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There’s one thing I’ve done a lot of while working at a platform for EDU iPhone/iPad apps and that’s playing educational apps. I’ve played dozens, if not hundreds of games designed to teach children ABCs or basic arithmetic. I’ve flipped through an equally formidable number of storybook apps, including some recreations of my childhood favorites. A lot of the apps have really been disappointing, but a few gems have stood out.

One of my favorites is a math app called Space Math. After it won the SmarTots Quest for the Best educational app contest, I had a chance to help the designer, Reese, add some more features to its newest version. In thing that I found interesting was the contrast between him and many of the other app developers I’ve worked with. While many others were either large companies converting various properties from browser-based flash programs to iOS or business people hiring outsourcers to make a variety of apps, Reese was a one-man hobbyist shop. More interestingly, his full-time job is teaching math to high school students and his app was driven partially by his experiences with some his students arriving to high school with weak foundations in more elementary math. As a former teacher who was drawn to build things to help my students, I find it very easy to empathize with him!

Here is the first version of the screencast I made to help promote his work:

Wayne sprung this question on me yesterday. I swear he should have been a CS major.

The Hundred Hatted Prisoners

There are a hundred prisoners in a dungeon, sentenced to be executed the next morning. Fortunately for them, the king of the land is eccentric and offers them a chance to survive. He tells them he’ll line them up, one in front of the other, with the most guilty in the back and the least guilty in the front. They’ll be bound, so it will be impossible for them to see those behind them, but they’ll be facing down a gentle slope and will be able to see all the prisoners in front of them clearly.

Next, the king will place a hat on the head of each prisoner. Some hats will be blue and some will be red, but the exact number of each is secret. The prisoner in the very back will be able to see which color of hats the other ninety-nine prisoners are wearing. The second prisoner will be able to see the hats of the ninety-eight prisoners in front, but not his own or the one on the prisoner in the back. It will continue like this, up to the prisoner at the very front of the line, who cannot see any of the hats.

Finally, the king will walk up the line, starting from the back, going to the front, asking each prisoner what color his own hat is. Anyone who answers incorrectly will be executed immediately, via silent odorless methods undetectable to those who haven’t yet been asked what color their hats are.

The prisoners may talk with each other tonight and collude to create a strategy for the next day. Once they are lined up for execution, though, they will not be allowed to speak, except to answer the king when he asks, “What color is your hat?” Even then, they may only utter a single word, “red” or “blue”.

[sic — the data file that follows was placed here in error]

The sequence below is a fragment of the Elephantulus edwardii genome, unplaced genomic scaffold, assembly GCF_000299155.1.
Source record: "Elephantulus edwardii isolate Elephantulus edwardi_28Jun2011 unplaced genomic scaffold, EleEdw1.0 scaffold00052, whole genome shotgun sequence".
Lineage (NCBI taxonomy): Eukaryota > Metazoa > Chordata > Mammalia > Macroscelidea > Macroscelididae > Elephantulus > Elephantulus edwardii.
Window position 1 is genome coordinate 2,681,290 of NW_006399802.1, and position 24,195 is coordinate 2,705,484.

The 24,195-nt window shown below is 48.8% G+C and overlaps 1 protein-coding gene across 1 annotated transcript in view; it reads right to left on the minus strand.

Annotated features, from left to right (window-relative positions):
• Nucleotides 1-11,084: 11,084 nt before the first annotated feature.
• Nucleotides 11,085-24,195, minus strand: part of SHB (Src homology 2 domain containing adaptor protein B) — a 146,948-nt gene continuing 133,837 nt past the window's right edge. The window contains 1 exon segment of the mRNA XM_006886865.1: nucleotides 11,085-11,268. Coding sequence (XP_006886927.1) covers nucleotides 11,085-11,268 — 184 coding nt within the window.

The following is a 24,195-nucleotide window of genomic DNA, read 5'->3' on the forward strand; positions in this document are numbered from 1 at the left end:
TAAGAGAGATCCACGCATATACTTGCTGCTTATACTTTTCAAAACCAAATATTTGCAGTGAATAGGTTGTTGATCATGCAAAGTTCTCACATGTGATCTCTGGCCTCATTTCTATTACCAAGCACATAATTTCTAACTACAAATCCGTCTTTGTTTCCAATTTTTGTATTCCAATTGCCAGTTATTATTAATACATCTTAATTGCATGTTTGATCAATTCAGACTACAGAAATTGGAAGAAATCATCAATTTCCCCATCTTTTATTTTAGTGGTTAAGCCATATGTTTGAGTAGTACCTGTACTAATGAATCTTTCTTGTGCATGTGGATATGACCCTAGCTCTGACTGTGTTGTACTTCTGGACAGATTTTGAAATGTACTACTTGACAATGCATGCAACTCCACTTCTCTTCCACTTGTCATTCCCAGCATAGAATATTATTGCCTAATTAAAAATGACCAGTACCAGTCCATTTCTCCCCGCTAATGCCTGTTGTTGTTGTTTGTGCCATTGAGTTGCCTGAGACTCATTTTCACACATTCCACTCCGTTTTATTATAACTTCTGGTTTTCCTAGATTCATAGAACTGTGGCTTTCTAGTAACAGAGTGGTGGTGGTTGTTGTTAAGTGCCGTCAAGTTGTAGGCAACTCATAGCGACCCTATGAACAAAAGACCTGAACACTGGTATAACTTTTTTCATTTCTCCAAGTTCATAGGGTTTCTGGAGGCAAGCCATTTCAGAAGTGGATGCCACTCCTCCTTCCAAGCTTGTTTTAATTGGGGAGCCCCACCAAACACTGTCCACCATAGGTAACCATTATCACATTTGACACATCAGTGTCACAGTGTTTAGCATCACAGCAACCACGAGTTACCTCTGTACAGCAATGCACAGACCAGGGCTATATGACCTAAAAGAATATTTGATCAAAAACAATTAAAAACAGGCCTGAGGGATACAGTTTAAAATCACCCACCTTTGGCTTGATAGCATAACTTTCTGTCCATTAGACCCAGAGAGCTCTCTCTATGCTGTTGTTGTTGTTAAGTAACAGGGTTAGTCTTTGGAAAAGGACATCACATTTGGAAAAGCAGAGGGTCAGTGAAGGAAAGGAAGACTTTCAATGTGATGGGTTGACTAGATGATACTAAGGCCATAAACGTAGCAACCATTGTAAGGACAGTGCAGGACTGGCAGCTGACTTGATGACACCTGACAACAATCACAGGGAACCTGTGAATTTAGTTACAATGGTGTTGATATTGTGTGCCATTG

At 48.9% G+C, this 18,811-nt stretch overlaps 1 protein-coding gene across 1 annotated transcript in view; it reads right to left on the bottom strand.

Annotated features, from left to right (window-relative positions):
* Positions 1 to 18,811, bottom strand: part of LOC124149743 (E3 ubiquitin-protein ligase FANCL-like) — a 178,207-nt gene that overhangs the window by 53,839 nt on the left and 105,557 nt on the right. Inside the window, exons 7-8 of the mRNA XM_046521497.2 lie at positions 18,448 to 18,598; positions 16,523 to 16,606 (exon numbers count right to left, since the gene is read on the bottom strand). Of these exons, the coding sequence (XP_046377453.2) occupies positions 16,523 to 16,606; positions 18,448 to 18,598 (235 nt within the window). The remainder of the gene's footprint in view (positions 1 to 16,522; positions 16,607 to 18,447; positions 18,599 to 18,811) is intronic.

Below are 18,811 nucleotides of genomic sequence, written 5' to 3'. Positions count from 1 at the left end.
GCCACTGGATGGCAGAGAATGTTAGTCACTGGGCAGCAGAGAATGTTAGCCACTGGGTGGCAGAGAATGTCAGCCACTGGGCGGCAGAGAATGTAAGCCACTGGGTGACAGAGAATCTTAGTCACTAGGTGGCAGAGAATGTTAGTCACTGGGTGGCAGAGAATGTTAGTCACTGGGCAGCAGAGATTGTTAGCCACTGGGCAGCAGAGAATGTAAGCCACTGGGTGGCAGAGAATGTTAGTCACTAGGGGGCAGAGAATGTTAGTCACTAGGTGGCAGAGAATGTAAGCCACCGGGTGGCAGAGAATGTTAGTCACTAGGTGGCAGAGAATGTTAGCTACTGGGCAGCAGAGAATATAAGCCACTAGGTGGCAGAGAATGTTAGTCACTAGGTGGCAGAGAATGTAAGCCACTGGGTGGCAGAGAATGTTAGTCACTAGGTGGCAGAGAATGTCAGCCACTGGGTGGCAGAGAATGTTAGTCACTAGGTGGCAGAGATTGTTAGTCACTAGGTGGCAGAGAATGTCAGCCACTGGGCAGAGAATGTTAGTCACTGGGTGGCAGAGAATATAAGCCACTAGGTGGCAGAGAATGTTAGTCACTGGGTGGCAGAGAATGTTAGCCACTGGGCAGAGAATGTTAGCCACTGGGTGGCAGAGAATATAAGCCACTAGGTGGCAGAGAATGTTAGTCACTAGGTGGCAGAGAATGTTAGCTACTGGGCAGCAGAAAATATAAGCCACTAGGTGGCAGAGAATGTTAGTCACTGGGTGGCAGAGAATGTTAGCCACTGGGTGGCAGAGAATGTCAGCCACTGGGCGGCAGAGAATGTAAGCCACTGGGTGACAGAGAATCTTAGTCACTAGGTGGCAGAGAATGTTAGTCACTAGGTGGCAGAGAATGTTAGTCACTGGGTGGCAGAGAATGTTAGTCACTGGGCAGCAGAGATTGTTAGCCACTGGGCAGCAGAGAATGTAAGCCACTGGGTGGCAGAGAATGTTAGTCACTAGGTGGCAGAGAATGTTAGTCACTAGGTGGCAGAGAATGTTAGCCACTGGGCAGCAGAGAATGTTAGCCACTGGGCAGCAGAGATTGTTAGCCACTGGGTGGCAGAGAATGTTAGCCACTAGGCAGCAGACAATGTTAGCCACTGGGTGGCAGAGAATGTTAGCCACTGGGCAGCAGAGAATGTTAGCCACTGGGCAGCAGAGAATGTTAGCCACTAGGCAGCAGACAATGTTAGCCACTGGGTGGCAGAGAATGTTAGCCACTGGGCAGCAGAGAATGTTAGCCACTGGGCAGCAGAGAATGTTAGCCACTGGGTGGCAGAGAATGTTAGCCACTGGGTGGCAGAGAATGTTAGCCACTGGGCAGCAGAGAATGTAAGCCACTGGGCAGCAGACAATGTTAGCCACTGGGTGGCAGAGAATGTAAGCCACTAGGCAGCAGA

If the prisoners work together with the right strategy, how many need to risk their lives?

This logic puzzle doesn’t really have a “sucker answer” like the coin-tossing one did, but the answer is a smaller number than one might first think. It’s a smaller one than I first thought.

The votes from Friday’s Simple Probability Puzzle are in. Here was the question:

Imagine there’s a completely random event with two outcomes, say flipping a coin. Each flip has an equal probability of landing heads or tails. Now imagine that we’re interested in seeing how long it takes to get a certain sequence of outcomes.
Pattern 1

Tails, Heads, Tails
Pattern 2

Tails, Heads, Heads

Now, suppose we flip a coin until Pattern 1 is reached, note how many coin flips it took, and then we repeat the process many times and average how many flips it takes to get a tails-heads-tails sequence . After that, we go through the same process to see how many flips it takes to get Pattern 2, a tails-heads-heads sequence.

On average, which pattern takes fewer coin tosses?

  • They'll happen equally fast, on average. (78%, 1,775 Votes)
  • Tails, Heads, Tails takes fewer tosses! (11%, 258 Votes)
  • Tails, Heads, Heads takes fewer tosses! (9%, 213 Votes)
  • I can't figure it out. (2%, 36 Votes)

Total Voters: 2,282

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The results weren’t exactly stellar. As expected, the sucker answer of “They’ll happen equally fast, on average.” got the vast majority of the votes. The correct answer of “Tails, Heads, Heads takes fewer tosses!” drew less than ten percent of the total. Worse still, the people who chose “Tails, Heads, Heads takes fewer tosses!”, outnumbered those who admitted defeat more than five-to-one.

It wasn’t all bad, though! Some commenters not only arrived at the correct answer, but produced programs to prove it. The very first such comment was well-formatted LISP code. I have to say, it’s great to be getting feedback back of this level of geek-cred.